RESUMO

Non-invasive brain stimulation is used to modulate brain excitation and inhibition and to improve cognitive functioning. The effectiveness of the enhancement due to transcranial direct current stimulation (tDCS) is still controversial, but the technique seems to have large potential for improvement and more specific applications. In particular, it has recently been used by athletes, both beginners and professionals. This paper analyses the ethical issues related to tDCS enhancement, which depend on its specific features: ease of use, immediate effect, non-detectability and great variability of effects. If tDCS were to become widespread, there could be some potential side effects, especially the rise of inequality in many selective competitive contexts. I discuss two possible scenarios to counter this effect: that of prohibition and that of compensation, each supported by reasons and arguments that seem plausible and worthy of consideration. In conclusion, I show why I think the scenario of compensation is the preferable one.


Assuntos
Desempenho Atlético/ética , Melhoramento Biomédico/ética , Encéfalo , Cognição , Justiça Social , Esportes/ética , Estimulação Transcraniana por Corrente Contínua/ética , Atletas , Compensação e Reparação , Comportamento Competitivo/ética , Humanos , Controle Social Formal , Fatores Socioeconômicos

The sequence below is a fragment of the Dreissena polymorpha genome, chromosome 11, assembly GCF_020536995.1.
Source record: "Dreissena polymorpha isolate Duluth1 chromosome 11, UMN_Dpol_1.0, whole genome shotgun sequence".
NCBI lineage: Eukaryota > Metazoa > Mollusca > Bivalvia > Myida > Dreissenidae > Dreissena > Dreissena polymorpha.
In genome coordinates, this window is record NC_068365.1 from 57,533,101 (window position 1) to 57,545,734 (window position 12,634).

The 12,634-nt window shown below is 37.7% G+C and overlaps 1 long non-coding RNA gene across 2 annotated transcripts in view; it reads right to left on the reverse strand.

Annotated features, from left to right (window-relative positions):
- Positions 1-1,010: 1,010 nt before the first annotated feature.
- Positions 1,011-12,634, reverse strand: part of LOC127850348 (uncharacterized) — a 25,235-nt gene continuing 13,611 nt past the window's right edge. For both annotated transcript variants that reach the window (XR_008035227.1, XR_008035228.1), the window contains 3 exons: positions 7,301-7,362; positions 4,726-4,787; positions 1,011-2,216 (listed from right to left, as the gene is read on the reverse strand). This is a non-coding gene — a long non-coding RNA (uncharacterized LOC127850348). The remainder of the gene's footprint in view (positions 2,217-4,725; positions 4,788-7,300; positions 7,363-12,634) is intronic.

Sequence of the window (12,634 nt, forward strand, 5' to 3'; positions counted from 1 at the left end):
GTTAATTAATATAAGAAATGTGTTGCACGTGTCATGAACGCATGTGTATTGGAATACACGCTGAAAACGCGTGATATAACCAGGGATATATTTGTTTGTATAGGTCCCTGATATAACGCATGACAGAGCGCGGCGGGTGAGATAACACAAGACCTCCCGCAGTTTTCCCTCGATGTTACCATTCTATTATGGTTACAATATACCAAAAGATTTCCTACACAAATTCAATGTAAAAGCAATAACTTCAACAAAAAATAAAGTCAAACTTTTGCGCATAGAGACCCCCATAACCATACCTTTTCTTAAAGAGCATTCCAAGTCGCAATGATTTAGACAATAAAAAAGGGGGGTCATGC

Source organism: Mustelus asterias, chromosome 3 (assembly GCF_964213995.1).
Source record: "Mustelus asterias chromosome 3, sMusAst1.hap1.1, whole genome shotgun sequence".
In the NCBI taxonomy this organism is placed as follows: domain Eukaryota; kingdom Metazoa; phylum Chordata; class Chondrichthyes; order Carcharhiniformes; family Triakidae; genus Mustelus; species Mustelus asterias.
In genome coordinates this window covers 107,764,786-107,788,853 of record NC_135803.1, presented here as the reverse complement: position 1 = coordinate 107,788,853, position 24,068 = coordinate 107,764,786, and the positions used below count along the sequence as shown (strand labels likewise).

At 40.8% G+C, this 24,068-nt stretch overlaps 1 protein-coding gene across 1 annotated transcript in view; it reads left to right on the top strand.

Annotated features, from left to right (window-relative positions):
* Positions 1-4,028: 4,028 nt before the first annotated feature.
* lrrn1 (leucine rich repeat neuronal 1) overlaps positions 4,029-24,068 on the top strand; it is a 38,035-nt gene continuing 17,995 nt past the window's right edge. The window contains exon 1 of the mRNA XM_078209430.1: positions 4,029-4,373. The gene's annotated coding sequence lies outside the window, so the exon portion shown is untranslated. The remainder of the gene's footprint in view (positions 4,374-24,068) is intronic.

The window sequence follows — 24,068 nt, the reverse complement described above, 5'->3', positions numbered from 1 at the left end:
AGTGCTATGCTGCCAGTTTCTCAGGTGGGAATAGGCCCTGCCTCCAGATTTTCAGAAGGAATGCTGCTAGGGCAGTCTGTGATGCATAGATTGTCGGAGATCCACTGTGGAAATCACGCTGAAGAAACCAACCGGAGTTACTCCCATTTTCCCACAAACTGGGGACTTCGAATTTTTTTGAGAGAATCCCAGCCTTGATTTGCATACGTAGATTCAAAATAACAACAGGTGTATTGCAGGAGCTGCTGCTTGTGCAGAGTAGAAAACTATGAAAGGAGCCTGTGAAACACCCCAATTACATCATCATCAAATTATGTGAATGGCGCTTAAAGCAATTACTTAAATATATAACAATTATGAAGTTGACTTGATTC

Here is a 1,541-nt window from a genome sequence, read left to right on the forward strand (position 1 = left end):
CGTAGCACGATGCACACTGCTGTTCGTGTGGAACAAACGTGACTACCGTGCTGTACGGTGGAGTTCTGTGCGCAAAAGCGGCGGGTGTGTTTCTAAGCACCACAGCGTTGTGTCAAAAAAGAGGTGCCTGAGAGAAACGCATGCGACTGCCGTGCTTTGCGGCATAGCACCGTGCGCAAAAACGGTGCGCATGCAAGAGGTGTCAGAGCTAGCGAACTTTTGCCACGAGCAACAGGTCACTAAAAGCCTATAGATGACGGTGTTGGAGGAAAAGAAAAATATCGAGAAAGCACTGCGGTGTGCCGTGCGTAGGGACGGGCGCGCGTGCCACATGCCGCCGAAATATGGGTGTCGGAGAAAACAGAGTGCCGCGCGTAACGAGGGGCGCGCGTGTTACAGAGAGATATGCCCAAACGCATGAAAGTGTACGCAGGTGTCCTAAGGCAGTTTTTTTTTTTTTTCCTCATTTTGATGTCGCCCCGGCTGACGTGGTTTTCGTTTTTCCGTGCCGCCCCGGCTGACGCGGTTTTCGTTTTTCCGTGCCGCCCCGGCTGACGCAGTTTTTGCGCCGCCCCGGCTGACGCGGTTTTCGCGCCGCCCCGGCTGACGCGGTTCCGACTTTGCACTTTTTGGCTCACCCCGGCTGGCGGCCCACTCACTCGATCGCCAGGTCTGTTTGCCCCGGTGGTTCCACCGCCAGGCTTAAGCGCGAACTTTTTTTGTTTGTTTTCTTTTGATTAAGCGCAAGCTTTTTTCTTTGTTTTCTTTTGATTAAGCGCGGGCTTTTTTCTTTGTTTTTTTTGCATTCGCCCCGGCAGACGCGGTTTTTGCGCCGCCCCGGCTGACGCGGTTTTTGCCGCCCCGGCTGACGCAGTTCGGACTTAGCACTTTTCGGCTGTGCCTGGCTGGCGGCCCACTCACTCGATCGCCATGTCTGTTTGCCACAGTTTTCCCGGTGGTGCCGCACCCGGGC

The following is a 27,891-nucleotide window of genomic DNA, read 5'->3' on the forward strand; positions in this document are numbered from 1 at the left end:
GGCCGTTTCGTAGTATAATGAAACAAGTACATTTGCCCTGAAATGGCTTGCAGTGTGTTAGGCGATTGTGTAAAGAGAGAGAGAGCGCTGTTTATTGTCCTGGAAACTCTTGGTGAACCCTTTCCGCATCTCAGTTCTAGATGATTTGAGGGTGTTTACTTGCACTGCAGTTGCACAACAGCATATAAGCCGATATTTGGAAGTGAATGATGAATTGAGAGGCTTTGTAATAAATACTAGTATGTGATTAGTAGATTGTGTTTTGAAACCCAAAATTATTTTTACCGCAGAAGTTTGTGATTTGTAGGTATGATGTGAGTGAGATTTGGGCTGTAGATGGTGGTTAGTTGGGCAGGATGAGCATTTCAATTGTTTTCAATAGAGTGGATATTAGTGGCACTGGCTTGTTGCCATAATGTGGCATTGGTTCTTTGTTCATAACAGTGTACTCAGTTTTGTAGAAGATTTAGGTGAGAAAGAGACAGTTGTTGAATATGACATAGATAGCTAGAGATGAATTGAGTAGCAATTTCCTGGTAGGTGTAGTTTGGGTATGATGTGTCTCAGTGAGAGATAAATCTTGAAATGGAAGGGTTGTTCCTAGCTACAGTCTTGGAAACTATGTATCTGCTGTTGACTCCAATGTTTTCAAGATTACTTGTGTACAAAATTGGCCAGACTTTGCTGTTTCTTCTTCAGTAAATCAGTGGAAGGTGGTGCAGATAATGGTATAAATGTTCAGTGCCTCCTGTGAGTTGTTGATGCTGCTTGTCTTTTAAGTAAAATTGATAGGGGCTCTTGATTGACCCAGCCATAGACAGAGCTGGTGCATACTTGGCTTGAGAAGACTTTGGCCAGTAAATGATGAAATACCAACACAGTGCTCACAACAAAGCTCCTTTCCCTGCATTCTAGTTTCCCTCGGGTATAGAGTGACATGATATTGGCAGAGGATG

15.
J Med Ethics ; 45(2): 144-145, 2019 02.
Artigo em Inglês | MEDLINE | ID: mdl-30580320

RESUMO

In terms of ethical implications, Boers, van Delden and Bredenoord (2018) have made an interesting step forward with their model of organoids as hybrids, which seeks to find a balance between subject-like value and object-like value. Their framework aims to introduce effective procedures not to exploit donors and to increase their engagement, but it does not seem to take sufficient account of how organoids are used and how donors and society as a whole may want to act about such uses. I will concentrate my remarks on three points that I consider relevant. The first comment concerns the so-called mini-brains. The second one is related to the issue of consent and long-term 'control' over the organic material granted by donors. The last comment focuses on 'genetic minorities'.


Assuntos
Obtenção de Tecidos e Órgãos , Humanos , Princípios Morais , Organoides , Doadores de Tecidos
17.
Front Psychol ; 9: 469, 2018.
Artigo em Inglês | MEDLINE | ID: mdl-29674992

RESUMO